from a stop on monday to what i hope can be a unanimous vote for a good, smart piece of legislation. i would urge my colleagues to support this and i would yield back the remainder of our time. the speaker pro tempore: the gentleman yields. the gentleman from tennessee is recognized. mr. roe: thank you, mr. speaker. i do want to associate my remarks to the ranking member. we have a lot of thanks to go around, but the major thanks go to our veterans who served this great nation and i think it would be remiss on us and perhaps on this body if we didn't do what was right for our veterans and we are. as mr. walz said, this is the first step. although a major one. a first step in really a transformative process that we have been given the opportunity to do. we serve 22 million veterans in this country that have served this nation honorably. it doesn't get said, the v.a. does a lot of good work. there is not a day that i run into somebody at the grocery store that somebody tells me a
positive thing that happened to them at the v.a. it's not everywhere, though. i also get stopped and told and have documents on my desk that tell me the problems at the v.a. we hear those loud and clear. i think both of us do. but i think it's an opportunity for us as a body, not just this committee, but the entire body that today to thank our veterans, pass this bill unanimously, send it to the senate and then send it to the president's desk for his signature. i once again thank mr. walz. i thank his committee, his staff and our committee and staff for working in a bipartisan way to pass this. i encourage all members to support s. 114 and i yield back the balance of my time. the speaker pro tempore: the gentleman yields. all time for debate has expired. pursuant to house resolution 480, the previous question is ordered on the bill, as amended. the question is on the third reading of the bill. those in favor say aye. those opposed, no. the ayes have it. third reading. the clerk: an act to amend title 38, united states code, to require the secretary of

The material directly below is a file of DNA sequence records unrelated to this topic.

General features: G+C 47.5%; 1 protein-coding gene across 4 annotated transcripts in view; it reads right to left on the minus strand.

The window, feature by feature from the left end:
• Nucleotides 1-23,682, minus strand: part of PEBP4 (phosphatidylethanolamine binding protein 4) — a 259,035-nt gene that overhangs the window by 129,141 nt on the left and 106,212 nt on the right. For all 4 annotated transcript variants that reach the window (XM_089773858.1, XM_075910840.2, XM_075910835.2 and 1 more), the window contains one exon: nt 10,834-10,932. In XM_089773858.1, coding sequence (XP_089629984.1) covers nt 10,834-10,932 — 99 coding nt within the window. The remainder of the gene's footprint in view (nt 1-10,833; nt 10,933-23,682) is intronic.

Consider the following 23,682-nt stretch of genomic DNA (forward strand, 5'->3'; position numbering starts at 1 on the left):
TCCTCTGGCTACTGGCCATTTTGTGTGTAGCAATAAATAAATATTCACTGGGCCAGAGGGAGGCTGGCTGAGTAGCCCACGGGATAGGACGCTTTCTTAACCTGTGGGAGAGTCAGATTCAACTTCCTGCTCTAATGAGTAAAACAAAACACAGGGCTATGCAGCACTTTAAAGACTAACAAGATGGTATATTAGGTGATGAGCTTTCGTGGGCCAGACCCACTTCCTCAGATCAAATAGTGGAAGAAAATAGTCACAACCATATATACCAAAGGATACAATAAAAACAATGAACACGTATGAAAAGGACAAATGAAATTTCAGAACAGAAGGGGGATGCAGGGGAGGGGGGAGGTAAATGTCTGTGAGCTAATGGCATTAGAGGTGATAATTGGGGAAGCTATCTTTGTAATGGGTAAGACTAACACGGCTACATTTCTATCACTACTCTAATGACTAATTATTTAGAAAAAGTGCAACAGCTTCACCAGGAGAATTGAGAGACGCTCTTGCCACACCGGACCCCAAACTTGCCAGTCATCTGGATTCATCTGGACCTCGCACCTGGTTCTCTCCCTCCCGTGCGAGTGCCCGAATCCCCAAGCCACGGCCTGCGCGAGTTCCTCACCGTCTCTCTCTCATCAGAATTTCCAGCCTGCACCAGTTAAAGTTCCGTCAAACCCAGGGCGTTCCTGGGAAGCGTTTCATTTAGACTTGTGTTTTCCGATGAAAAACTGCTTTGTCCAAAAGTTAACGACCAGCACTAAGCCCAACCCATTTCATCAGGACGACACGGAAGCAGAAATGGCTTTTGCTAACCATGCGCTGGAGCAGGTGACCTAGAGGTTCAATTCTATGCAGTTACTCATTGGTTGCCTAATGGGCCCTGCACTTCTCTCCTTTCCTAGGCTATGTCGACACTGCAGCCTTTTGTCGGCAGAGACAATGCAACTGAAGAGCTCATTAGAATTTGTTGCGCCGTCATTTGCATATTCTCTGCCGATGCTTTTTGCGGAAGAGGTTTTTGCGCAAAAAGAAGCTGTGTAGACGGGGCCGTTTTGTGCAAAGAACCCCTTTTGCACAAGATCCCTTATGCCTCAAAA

veterans affairs to submit an annual report regarding performance awards and bonuses awarded to certain high-level employees at the department of veterans affairs. the speaker pro tempore: the question is on passage of the bill. those in favor say aye. those opposed, no. the ayes have it. the bill is passed. without objection, the motion to reconsider is laid upon the table. without objection, the title is amnded. -- amended. mr. roe: i think, mr. speaker, we asked for a recorded vote. mr. walz: i apologize. we ask for the yeas and nays. the speaker pro tempore: the yeas and nays are requested. those favoring a vote by the yeas and nays will rise. a sufficient number having arisen, the yeas and nays are
ordered. pursuant to clause 8 of rule 20 , further proceedings on this question will be postponed. pursuant to clause 8 of rule 20, the chair will postpone further proceedings today on motions to suspend the rules on which a recorded vote or the yeas and nays are ordered or votes objected to under clause 6 of rule 20, the house will resume proceedings on postponed questions at a later time. for what purpose does the gentleman from tennessee seek recognition? mr. roe: thank you, mr. speaker. i move to suspend the rules and pass h.r. 95 as amended. the speaker pro tempore: the clerk will report the title of the bill. the clerk: h.r. 95, a bill-to-mend title 38 united states code to direct the secretary of veterans affairs to provide childcare assistance to veterans receiving certain